Nostalgia demo 1

Nostalgia demo 2






The Moog Taurus bass pedal synth was a totally unique product (then and now) in that it was a simple bass synth that could be played with the feet.

The Taurus was originally planned as a component of a big synth system comprising a PolyMoog (for chords), a MultiMoog (for melodies) and the Taurus pedals for bass accompaniment and the proposed system was not unlike some huge (and expensive!) hi-tech organ. Of course, this system never really saw the light of day but the items were sold separately instead.

The Moog Taurus bass pedals were released in the mid-'70s to much acclaim.... they hit the spot with the then popular progressive rock bands for adding an extra element to their (dare I say it?!) pompous and pretentious stage productions.

Quite honestly, the unit was a bit of a rip-off costing almost as much as a MiniMoog but with considerably less in the way of synth facilities and functionality.

The Taurus synth engine was a very simple 2-oscillator affair through the famous Moog filter and two simple envelopes - one for the filter, the other for amplitude shaping - with switchable release. As you can see, a very unremarkable synth. What users were paying for, however, was the 'concept'.... the notion of being able to add bass lines to their music whilst their two hands were otherwise occupied. They were also paying for the Taurus's astonishing build quality - it was a big, heavy affair that was built like a tank to withstand being stamped on.

Four footswitches were provided to select presets (Tuba, Bass, Taurus and Variable) and others to switch glide on and off, to transpose the sound up and down and to switch envelope release on and off. Two large 'footsliders' at the top of the instrument allowed you to control level and filter cutoff with your feet and so it was possible to achieve a fair amount of 'hands-free' operation on-stage. More in-depth programming was possible by lifting the flap on the top of the panel where the simple synth was laid out using a handful of small sliders - these settings were selected with the VARIABLE 'preset'.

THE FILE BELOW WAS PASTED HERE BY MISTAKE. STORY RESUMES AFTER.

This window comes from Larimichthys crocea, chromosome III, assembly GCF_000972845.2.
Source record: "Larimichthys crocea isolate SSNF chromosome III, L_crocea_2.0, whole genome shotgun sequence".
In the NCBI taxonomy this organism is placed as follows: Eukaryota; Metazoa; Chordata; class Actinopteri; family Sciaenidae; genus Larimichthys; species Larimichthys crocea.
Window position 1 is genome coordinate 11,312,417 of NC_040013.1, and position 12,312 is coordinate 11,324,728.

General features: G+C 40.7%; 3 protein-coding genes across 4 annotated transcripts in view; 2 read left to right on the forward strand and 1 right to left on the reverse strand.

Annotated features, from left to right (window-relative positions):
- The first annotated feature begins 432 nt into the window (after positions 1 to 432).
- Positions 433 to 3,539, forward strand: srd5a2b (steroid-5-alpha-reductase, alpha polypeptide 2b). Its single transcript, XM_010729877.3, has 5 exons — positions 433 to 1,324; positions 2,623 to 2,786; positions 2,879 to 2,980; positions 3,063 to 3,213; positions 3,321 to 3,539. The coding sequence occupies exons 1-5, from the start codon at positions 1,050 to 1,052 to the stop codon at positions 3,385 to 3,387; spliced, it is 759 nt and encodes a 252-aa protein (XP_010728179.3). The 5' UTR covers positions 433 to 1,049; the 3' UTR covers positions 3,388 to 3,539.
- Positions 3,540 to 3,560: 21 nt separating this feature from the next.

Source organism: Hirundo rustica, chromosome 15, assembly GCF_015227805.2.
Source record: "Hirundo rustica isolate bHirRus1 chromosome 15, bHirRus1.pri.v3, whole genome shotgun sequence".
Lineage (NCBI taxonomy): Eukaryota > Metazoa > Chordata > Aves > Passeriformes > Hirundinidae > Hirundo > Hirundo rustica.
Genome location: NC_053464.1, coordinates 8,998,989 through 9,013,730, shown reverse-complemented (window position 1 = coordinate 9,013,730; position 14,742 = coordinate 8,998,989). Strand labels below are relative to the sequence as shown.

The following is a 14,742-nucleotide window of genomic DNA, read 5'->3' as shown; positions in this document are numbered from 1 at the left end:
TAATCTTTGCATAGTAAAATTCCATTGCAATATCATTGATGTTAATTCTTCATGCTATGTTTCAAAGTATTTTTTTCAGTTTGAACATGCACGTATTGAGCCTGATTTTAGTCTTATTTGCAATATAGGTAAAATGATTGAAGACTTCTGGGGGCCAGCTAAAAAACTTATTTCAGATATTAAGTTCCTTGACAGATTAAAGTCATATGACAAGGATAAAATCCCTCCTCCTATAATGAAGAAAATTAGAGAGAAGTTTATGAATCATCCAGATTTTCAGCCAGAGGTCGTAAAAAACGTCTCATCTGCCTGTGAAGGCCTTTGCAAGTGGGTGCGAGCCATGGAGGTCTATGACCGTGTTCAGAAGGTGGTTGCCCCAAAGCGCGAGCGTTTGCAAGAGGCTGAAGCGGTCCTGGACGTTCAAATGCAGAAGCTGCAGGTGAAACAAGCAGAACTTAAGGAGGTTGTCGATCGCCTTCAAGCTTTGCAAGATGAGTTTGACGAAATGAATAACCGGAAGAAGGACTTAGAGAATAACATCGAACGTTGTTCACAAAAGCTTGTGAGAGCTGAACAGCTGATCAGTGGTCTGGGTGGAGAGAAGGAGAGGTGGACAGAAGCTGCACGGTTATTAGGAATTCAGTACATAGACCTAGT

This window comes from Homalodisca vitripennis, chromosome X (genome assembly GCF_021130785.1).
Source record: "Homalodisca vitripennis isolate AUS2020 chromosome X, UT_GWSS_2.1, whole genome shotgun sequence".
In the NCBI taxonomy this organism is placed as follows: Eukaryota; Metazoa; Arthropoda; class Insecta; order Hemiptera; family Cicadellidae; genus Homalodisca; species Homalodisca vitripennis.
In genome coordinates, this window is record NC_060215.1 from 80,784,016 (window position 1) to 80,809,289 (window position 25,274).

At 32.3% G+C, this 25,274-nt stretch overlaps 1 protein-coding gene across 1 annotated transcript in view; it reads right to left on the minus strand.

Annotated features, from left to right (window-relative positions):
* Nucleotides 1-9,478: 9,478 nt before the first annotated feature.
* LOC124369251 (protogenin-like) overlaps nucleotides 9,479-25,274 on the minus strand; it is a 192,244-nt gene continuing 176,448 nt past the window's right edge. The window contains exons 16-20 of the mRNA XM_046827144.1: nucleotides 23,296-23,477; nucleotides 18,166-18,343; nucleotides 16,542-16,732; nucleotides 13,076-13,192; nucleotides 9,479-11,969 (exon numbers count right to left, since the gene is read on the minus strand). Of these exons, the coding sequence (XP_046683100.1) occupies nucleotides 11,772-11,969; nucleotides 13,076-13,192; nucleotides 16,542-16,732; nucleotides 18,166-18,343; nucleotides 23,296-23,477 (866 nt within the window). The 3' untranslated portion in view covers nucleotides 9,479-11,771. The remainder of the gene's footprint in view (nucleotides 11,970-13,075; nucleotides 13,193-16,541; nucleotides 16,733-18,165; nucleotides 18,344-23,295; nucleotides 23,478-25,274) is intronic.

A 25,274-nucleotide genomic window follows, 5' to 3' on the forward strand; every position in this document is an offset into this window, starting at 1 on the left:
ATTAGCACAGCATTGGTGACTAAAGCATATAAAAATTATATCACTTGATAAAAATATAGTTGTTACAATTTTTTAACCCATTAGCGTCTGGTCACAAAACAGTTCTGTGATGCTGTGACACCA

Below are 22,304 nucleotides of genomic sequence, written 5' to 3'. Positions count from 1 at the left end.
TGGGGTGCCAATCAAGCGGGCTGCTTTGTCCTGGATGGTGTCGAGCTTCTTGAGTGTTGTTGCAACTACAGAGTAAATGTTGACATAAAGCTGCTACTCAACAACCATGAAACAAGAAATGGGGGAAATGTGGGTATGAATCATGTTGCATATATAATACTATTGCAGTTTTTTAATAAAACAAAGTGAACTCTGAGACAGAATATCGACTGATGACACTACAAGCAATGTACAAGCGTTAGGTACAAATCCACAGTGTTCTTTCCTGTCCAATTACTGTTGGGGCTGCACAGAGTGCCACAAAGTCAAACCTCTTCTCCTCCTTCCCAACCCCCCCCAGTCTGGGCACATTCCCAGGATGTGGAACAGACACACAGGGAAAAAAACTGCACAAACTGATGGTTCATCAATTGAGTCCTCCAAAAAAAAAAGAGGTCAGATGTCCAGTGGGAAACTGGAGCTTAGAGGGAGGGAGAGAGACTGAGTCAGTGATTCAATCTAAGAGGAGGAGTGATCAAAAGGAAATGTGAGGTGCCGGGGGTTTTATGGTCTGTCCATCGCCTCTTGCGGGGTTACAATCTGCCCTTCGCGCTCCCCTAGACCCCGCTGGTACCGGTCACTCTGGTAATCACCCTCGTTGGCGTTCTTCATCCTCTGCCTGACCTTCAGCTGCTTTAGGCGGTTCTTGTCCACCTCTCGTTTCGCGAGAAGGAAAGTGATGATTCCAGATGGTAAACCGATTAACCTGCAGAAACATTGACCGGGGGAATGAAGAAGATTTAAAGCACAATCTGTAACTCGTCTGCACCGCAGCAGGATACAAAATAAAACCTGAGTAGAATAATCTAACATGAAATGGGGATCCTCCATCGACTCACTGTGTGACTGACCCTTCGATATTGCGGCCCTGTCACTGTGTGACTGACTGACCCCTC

Famous users include Mike Rutherford of Genesis who replaced his old Dewtron bass pedals with the Taurus. He would use the Taurus whilst playing 12-string guitar and the sound is evident on many of the post-Gabriel Genesis albums, especially the live album 'Seconds Out'. Fellow band member, Steve Hackett, also used them (and apparently Tony Banks, the band's keyboard player). Other users include Rush, the Police, Marillion and many others.

But despite the synth's minimal functionality, the sound of the Taurus is legendary... thick and fat with pulsating detuned oscillators and, of course, that famous Moog sound. The actual Taurus preset is a classic - it has a moderately bright attack which decays to a deep, powerful and solid sustain.... it is just about the perfect bass sound for adding weight to a track.

Moog tried to breathe life into the concept in the early '80s and the Taurus was updated with a Mark II version which separated the control section from the pedal section on a kind of 'pedestal' that made on-stage programming (marginally) more viable. The pedal board itself was also extended from the Mark 1's single octave to an octave and a half. Sadly, the Taurus II pretty much disappeared without trace in a world that was now beginning to savour the delights of FM synthesis, MIDI, etc., and because many felt that the Mark II had lost the sonic depth and character of the original (hardly surprising - it was essentially the budget Moog Rogue!). It was doomed to failure and the Taurus legend was lost forever, never to be revived.